Imagine responding to a service by Roger Federer with a backhand and, in the meantime, being able to admire your city from above. It looks like a scene from a science fiction film and instead it is the latest project by architect Carlo Ratti, founder of the Carlo Ratti Associati studio, and Italo Rota, founder of the studio of the same name. Continue reading »
Called “Tribute: The Monument of Giant”, the visionary scheme imagines buildings constructed within the empty trunks of giant sequoias, a type of redwood tree native to the Sierra Nevada mountains in California. The structures would be placed where heartwood has rotted away, preventing the huge ancient trees from falling. Continue reading »
A New York architecture firm Clouds Architecture Office is proposing a design for the world’s tallest building Analemma Tower, which would hang down from the sky suspended by air cables attached to an asteroid. Continue reading »
The American Radiator Building (since renamed to the American Standard Building) is a landmark skyscraper located at 40 West 40th Street, in midtown Manhattan, New York City. It was conceived by the architects John Howells and Raymond Hood, and built in 1924 for the American Radiator Company. Continue reading »
Architect Mark Foster Gage has unveiled stunning plans for this 100-story, skyline-defining structure for Midtown Manhattan with views of Central Park. Commissioned by a developer to explore a statement-making skyscraper, the work includes carved figures and ornate balconies. Continue reading »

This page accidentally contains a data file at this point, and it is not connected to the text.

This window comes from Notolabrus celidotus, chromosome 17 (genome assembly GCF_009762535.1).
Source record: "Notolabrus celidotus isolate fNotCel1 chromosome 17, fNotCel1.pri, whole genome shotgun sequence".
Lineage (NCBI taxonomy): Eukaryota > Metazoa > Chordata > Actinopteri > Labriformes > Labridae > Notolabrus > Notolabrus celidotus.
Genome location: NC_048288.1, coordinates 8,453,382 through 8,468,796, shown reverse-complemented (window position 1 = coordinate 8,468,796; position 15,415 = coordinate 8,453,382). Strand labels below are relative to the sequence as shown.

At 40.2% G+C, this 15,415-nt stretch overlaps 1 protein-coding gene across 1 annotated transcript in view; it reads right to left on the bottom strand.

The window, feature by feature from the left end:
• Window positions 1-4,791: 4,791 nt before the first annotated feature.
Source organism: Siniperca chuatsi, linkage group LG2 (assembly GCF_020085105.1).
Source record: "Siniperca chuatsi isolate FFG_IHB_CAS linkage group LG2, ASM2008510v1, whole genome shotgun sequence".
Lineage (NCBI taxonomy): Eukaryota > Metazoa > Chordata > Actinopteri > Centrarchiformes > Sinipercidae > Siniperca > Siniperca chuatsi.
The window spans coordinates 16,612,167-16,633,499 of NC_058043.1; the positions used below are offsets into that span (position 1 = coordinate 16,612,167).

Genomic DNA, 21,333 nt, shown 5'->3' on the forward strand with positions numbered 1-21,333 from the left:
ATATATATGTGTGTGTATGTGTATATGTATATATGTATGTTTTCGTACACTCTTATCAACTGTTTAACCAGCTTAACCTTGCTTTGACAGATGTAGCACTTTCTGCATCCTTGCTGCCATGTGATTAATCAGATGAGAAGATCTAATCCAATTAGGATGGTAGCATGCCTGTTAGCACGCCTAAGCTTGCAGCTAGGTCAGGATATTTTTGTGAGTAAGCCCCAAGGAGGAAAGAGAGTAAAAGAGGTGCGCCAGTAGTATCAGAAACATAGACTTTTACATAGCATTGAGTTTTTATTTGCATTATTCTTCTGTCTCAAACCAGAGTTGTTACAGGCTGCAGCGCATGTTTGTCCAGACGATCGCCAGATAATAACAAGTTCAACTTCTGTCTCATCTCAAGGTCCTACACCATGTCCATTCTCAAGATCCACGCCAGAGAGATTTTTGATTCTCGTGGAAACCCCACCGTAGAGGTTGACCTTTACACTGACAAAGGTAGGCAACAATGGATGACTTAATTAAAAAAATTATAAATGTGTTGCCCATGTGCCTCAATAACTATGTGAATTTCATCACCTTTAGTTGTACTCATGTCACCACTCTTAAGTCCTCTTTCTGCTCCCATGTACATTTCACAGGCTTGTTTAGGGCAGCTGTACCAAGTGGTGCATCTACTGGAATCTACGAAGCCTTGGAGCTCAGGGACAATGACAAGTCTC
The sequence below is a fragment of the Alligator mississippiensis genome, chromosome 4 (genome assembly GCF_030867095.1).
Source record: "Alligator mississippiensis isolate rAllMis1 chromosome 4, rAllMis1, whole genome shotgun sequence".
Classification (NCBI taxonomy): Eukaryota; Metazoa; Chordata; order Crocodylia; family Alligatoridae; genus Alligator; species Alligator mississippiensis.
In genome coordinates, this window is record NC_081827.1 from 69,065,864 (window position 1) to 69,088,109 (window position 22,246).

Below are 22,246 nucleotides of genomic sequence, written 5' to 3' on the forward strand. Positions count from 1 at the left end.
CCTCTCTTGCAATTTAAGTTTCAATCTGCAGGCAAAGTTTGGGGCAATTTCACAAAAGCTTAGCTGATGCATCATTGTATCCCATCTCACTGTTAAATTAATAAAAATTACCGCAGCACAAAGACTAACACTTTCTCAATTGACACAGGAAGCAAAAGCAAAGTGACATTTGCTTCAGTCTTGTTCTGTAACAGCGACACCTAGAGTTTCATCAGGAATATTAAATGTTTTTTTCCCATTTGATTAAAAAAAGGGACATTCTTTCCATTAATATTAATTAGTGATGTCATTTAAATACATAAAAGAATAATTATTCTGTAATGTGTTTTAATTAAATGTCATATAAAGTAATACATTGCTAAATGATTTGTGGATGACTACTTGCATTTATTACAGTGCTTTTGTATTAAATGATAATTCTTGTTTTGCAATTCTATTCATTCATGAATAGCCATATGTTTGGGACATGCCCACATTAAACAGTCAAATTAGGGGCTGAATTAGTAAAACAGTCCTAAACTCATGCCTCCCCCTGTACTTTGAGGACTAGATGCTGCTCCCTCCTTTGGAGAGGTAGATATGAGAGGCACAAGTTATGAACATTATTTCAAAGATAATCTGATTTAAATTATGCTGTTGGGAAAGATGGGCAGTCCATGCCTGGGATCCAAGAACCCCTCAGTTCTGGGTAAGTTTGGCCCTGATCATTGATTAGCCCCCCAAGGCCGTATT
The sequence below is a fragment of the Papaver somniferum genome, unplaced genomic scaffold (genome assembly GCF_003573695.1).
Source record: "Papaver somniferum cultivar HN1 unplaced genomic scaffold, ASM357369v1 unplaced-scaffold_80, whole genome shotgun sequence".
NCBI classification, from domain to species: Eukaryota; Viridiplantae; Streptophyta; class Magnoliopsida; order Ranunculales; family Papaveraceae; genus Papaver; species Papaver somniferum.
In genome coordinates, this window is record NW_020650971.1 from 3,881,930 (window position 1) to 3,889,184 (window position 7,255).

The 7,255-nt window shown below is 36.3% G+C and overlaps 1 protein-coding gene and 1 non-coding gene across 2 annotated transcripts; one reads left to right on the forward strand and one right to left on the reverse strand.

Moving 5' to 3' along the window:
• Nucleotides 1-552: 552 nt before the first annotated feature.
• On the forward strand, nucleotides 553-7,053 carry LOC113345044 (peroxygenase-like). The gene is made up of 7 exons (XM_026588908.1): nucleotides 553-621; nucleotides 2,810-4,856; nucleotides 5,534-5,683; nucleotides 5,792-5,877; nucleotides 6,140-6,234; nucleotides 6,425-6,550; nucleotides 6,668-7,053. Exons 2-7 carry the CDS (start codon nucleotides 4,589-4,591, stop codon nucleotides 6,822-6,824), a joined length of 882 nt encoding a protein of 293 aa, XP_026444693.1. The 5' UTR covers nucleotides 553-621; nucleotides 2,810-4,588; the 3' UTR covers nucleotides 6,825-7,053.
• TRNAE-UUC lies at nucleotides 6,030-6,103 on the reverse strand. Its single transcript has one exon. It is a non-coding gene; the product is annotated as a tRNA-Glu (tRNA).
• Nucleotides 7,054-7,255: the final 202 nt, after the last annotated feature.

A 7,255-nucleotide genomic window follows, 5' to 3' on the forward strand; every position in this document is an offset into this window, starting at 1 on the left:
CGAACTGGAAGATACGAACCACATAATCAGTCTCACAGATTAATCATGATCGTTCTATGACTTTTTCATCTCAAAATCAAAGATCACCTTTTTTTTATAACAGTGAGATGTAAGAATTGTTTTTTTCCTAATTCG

Rising up from the flat plains around it like an enormous, triple-hulled rocket and topped with what can only be described as a giant gold golf ball, Huaxi’s 1,076 ft-tall “New Village in the Sky” officially opened on October 8, making Huaxi, about an hour’s drive from Shanghai, the only rural village in the world with its own skyscraper.
But then Huaxi is no ordinary village — it is an extraordinary example of China’s schizophrenic blend of communism and capitalism: a centrally-planned utopia where collectivism has made everyone not just equal, but rich as well.
The village’s 4.5 billion dollars of assets and investments, which include a one-ton solid-gold water buffalo and two shiny new helicopters, are publicly-owned and each year, one-fifth of the village’s post-tax profits are shared out in an annual bonus.
The “richest village in China” emerged in the 1980’s as a symbol of China’s rural economic growth. (Goh Chai Hin/AFP/Getty Images) Continue reading »
A construction worker looks at a golden bull weighing one ton with a worth of 300 million yuan ($46.9 million) in the hall of a skyscraper under construction in Huaxi village, the richest village of China, located in East China’s Jiangsu province. The 328-meter-high 74-storey skyscraper cost more than 1.5 billion yuan and is scheduled to go into operation in October, 2011 to mark the 50th anniversary of the founding of the village. It ranks as the 15th tallest skyscraper in the world and the eighth tallest in China. (CFP) Continue reading »
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